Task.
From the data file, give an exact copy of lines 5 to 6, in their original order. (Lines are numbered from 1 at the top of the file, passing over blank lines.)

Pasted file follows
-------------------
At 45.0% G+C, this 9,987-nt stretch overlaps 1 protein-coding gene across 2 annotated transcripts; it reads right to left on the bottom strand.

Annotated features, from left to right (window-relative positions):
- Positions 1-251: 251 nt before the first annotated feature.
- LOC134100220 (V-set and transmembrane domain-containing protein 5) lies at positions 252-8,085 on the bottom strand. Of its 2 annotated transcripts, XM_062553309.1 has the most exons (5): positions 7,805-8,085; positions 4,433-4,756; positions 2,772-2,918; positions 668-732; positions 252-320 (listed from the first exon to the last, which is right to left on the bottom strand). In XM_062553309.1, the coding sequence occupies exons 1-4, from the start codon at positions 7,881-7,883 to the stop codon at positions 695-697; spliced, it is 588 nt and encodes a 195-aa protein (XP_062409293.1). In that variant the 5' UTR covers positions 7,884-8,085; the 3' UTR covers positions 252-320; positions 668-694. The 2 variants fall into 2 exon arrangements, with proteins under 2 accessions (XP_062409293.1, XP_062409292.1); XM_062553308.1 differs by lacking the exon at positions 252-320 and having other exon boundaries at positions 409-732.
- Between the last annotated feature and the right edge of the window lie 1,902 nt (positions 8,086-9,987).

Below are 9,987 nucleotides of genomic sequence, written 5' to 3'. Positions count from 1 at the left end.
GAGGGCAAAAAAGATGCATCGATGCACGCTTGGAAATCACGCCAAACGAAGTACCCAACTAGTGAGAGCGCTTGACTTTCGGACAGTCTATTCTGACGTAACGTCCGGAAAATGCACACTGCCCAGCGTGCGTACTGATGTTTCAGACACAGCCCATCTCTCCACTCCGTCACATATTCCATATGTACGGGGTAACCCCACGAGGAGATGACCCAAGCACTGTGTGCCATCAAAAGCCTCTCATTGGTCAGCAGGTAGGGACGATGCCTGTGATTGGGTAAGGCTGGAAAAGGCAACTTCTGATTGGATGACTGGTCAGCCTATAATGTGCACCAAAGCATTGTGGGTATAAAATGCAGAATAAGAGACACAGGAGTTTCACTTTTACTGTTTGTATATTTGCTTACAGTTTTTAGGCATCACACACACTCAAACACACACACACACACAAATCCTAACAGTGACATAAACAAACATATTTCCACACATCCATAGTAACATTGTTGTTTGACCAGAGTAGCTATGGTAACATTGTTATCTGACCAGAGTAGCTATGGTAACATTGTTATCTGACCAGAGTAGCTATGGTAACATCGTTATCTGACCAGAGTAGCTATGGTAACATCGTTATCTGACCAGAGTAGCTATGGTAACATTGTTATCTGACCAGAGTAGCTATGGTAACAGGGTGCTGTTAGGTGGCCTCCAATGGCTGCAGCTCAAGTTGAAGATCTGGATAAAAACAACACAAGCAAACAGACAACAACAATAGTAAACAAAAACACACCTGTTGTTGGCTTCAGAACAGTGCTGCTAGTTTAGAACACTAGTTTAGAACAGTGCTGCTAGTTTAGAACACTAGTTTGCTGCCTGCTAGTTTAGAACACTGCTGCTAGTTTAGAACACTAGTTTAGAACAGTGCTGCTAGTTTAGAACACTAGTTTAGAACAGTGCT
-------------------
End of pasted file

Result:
- Between the last annotated feature and the right edge of the window lie 1,902 nt (positions 8,086-9,987).

Below are 9,987 nucleotides of genomic sequence, written 5' to 3'. Positions count from 1 at the left end.